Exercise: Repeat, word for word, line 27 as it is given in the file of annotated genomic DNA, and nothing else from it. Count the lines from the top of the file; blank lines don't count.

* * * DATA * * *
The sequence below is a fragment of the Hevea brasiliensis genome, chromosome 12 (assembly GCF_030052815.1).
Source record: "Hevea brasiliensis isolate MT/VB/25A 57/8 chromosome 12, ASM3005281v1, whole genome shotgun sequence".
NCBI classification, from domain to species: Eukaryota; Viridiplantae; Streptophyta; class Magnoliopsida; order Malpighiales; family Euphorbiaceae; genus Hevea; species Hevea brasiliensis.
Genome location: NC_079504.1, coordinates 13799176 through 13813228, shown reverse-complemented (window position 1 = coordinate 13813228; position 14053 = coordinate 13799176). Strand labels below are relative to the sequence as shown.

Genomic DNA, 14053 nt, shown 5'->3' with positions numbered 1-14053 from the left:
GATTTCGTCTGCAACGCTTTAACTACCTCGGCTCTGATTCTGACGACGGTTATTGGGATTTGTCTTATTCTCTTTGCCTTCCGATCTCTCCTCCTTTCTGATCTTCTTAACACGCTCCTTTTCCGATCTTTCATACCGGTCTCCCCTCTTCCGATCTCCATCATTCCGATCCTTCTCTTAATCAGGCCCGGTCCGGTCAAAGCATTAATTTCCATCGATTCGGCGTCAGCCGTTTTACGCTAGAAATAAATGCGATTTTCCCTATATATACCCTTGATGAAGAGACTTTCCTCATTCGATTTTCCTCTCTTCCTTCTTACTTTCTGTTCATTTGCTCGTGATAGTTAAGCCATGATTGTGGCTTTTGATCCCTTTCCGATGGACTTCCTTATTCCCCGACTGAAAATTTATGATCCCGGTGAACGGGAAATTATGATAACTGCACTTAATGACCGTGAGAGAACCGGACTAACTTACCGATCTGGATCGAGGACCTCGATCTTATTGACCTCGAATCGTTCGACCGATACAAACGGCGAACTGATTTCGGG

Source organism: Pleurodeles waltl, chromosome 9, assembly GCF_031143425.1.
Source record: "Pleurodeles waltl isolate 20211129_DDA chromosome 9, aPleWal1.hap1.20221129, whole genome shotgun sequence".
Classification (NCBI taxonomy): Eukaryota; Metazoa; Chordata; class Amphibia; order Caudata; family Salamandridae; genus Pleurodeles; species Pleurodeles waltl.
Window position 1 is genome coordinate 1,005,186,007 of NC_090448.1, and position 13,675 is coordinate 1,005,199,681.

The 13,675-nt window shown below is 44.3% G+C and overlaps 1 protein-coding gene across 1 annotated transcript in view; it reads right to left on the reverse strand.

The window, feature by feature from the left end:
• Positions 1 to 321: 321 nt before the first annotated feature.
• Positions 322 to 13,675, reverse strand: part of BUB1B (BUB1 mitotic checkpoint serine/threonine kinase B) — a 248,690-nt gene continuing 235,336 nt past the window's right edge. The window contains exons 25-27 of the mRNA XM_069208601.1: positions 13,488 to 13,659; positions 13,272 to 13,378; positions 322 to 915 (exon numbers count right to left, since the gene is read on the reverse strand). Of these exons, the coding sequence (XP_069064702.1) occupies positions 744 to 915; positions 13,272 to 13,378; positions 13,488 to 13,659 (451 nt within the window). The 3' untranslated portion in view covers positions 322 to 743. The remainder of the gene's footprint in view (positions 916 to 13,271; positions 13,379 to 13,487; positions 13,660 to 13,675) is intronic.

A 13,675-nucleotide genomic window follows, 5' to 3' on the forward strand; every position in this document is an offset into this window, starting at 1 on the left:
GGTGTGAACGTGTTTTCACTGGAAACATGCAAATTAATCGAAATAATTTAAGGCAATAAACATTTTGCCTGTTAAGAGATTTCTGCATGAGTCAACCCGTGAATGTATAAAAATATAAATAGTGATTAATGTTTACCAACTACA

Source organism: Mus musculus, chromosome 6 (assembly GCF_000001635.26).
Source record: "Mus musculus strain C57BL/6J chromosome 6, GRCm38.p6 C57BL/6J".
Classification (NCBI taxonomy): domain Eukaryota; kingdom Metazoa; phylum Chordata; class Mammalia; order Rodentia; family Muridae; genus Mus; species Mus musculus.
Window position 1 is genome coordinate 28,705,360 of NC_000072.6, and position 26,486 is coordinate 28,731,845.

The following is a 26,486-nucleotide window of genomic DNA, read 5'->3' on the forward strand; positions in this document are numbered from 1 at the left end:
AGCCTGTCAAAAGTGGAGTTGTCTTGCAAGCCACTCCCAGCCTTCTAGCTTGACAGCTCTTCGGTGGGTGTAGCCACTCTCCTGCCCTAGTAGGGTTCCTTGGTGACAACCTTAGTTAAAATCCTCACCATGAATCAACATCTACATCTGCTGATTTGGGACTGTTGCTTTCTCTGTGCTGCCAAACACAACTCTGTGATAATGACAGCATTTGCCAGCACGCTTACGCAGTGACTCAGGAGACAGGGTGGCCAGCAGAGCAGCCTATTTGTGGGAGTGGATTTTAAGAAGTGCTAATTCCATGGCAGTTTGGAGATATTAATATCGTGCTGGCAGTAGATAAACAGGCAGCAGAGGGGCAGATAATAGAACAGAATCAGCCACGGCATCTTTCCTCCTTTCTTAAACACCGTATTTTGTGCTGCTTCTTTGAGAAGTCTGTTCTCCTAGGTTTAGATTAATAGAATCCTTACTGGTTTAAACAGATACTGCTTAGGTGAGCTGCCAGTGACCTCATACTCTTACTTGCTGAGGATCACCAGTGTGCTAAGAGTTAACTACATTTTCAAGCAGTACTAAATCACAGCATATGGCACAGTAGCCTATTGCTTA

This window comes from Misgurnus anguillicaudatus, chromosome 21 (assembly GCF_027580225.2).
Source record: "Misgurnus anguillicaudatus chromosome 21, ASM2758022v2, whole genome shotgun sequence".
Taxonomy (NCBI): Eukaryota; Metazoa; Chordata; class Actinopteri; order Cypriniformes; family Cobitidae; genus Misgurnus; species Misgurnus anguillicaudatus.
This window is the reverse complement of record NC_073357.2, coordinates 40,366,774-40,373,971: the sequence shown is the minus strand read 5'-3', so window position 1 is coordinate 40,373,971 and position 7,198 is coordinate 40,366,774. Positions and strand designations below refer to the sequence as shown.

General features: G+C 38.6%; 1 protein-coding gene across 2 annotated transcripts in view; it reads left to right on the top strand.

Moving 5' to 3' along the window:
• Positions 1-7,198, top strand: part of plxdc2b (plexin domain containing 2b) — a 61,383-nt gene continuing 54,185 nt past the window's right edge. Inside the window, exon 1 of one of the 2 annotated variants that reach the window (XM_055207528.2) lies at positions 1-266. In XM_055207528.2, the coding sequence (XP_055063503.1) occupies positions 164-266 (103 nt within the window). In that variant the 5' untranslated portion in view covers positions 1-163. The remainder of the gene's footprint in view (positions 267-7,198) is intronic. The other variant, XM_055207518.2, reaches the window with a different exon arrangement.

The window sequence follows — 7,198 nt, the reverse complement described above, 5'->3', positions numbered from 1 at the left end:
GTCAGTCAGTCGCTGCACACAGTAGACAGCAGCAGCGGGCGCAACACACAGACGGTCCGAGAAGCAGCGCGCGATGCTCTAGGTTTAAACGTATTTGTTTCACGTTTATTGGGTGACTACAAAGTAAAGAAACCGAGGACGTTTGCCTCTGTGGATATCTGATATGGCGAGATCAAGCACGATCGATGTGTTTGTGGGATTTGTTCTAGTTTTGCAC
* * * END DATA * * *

General features: G+C 38.6%; 1 protein-coding gene across 2 annotated transcripts in view; it reads left to right on the top strand.